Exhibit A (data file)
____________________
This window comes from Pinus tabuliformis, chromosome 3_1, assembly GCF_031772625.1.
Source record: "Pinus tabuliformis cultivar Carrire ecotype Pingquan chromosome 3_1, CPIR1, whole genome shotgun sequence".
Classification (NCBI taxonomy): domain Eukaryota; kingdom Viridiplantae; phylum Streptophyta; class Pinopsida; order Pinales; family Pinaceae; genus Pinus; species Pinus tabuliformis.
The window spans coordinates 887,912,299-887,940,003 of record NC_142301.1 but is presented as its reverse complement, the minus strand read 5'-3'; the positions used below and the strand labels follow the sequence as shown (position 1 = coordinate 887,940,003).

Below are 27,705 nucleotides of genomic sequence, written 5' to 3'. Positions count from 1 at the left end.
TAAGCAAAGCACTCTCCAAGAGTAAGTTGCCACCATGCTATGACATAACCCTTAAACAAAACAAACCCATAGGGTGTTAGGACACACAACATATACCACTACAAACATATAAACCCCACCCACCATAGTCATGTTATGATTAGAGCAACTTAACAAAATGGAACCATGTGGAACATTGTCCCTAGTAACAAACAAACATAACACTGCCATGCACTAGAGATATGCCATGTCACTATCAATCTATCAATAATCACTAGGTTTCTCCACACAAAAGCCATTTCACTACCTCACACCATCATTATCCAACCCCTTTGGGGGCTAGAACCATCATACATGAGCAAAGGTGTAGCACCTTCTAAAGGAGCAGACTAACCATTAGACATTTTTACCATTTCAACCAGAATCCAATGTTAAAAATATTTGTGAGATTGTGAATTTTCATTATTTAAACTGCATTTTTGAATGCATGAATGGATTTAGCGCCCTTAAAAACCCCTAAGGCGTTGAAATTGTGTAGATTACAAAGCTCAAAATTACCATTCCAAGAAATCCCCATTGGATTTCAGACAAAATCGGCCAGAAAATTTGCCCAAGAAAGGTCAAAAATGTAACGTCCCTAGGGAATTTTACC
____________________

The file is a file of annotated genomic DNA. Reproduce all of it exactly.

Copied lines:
This window comes from Pinus tabuliformis, chromosome 3_1, assembly GCF_031772625.1.
Source record: "Pinus tabuliformis cultivar Carrire ecotype Pingquan chromosome 3_1, CPIR1, whole genome shotgun sequence".
Classification (NCBI taxonomy): domain Eukaryota; kingdom Viridiplantae; phylum Streptophyta; class Pinopsida; order Pinales; family Pinaceae; genus Pinus; species Pinus tabuliformis.
The window spans coordinates 887,912,299-887,940,003 of record NC_142301.1 but is presented as its reverse complement, the minus strand read 5'-3'; the positions used below and the strand labels follow the sequence as shown (position 1 = coordinate 887,940,003).

Below are 27,705 nucleotides of genomic sequence, written 5' to 3'. Positions count from 1 at the left end.
TAAGCAAAGCACTCTCCAAGAGTAAGTTGCCACCATGCTATGACATAACCCTTAAACAAAACAAACCCATAGGGTGTTAGGACACACAACATATACCACTACAAACATATAAACCCCACCCACCATAGTCATGTTATGATTAGAGCAACTTAACAAAATGGAACCATGTGGAACATTGTCCCTAGTAACAAACAAACATAACACTGCCATGCACTAGAGATATGCCATGTCACTATCAATCTATCAATAATCACTAGGTTTCTCCACACAAAAGCCATTTCACTACCTCACACCATCATTATCCAACCCCTTTGGGGGCTAGAACCATCATACATGAGCAAAGGTGTAGCACCTTCTAAAGGAGCAGACTAACCATTAGACATTTTTACCATTTCAACCAGAATCCAATGTTAAAAATATTTGTGAGATTGTGAATTTTCATTATTTAAACTGCATTTTTGAATGCATGAATGGATTTAGCGCCCTTAAAAACCCCTAAGGCGTTGAAATTGTGTAGATTACAAAGCTCAAAATTACCATTCCAAGAAATCCCCATTGGATTTCAGACAAAATCGGCCAGAAAATTTGCCCAAGAAAGGTCAAAAATGTAACGTCCCTAGGGAATTTTACC